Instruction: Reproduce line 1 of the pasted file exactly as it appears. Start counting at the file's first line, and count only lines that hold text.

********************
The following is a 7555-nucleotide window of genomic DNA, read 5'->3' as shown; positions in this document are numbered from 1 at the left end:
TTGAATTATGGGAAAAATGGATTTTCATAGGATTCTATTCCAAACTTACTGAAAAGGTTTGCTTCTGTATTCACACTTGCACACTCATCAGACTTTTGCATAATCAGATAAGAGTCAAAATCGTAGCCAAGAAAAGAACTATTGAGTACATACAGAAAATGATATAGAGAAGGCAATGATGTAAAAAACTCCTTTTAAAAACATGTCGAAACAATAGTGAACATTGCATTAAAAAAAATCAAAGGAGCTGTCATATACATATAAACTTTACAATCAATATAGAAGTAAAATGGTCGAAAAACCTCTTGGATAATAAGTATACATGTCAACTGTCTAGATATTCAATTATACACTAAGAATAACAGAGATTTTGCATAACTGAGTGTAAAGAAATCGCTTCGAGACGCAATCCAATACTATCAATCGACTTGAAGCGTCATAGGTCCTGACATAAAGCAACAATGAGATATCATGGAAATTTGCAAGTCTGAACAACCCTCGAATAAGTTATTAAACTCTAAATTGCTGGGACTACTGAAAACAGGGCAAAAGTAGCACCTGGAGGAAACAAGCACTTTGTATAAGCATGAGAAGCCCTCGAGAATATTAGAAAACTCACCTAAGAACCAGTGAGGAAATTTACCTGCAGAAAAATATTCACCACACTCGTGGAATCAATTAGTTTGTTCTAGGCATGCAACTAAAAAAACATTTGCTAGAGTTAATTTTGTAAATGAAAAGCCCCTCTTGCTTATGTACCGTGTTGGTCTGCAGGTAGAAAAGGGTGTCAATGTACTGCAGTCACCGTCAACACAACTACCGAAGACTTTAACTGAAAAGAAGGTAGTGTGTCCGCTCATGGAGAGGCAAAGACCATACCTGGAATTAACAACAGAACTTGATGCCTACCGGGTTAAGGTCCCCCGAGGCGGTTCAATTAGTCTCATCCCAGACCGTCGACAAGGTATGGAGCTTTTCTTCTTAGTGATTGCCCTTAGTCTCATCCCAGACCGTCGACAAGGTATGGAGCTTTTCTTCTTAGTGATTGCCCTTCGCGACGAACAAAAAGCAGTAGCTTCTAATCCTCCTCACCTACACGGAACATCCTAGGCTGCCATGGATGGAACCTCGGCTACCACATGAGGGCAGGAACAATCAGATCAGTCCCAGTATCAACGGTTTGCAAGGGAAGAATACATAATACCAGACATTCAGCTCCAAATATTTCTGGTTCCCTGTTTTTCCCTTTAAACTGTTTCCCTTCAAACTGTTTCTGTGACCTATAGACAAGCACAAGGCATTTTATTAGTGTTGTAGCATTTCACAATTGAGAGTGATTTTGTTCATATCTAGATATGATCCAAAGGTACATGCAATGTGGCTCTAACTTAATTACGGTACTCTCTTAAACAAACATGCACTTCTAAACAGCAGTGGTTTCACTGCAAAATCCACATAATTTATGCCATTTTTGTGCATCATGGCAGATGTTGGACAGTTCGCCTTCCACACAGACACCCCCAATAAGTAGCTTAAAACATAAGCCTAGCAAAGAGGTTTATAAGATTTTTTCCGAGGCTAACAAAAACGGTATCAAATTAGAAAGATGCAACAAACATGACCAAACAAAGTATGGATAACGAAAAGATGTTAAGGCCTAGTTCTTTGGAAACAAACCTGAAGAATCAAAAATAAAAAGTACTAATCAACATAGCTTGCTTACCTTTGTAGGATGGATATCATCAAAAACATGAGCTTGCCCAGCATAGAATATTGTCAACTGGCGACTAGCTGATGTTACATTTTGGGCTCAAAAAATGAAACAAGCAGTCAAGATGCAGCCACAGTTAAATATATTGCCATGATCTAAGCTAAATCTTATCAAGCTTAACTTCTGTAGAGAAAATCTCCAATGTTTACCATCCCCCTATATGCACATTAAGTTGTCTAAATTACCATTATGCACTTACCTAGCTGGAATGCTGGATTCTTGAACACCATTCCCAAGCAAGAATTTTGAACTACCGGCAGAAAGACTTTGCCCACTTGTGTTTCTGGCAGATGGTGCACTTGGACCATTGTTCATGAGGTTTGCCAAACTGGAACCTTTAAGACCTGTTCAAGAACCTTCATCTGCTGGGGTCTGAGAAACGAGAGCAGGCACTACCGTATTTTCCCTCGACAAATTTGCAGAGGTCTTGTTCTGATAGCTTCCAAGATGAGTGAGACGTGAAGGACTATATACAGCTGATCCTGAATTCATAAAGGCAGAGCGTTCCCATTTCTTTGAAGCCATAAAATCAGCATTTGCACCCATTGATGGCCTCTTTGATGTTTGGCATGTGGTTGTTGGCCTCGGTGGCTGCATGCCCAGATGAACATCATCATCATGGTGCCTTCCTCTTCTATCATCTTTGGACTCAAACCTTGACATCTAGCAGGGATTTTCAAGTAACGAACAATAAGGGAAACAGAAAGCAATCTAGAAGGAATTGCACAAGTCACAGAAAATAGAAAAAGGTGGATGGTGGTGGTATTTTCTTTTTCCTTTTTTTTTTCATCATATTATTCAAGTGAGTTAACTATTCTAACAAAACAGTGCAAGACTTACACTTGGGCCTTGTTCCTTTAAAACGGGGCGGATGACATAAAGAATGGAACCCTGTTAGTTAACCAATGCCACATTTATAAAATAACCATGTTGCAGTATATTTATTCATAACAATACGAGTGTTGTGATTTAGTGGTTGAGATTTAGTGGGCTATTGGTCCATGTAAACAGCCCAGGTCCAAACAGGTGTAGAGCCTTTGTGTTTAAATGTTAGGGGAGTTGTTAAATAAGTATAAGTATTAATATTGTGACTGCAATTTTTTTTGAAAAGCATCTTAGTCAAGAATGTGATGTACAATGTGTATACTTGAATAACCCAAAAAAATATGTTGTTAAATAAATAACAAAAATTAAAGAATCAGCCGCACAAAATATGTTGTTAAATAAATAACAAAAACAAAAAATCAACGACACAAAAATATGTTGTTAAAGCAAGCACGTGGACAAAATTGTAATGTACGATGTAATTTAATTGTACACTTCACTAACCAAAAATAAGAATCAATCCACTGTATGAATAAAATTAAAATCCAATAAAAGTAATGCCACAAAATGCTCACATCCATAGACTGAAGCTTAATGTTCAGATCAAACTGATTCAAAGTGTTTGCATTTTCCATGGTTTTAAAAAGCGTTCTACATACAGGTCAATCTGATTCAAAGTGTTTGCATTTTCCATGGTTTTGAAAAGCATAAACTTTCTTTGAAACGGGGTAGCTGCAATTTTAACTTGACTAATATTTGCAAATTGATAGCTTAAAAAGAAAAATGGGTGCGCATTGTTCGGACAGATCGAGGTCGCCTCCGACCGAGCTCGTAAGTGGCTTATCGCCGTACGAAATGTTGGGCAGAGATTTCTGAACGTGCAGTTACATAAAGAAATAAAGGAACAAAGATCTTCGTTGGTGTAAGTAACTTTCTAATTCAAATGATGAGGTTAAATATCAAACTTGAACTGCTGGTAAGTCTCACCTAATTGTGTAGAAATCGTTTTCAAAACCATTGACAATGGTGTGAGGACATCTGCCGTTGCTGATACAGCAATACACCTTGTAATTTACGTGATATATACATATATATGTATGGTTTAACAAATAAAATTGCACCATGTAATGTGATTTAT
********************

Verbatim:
The following is a 7555-nucleotide window of genomic DNA, read 5'->3' as shown; positions in this document are numbered from 1 at the left end: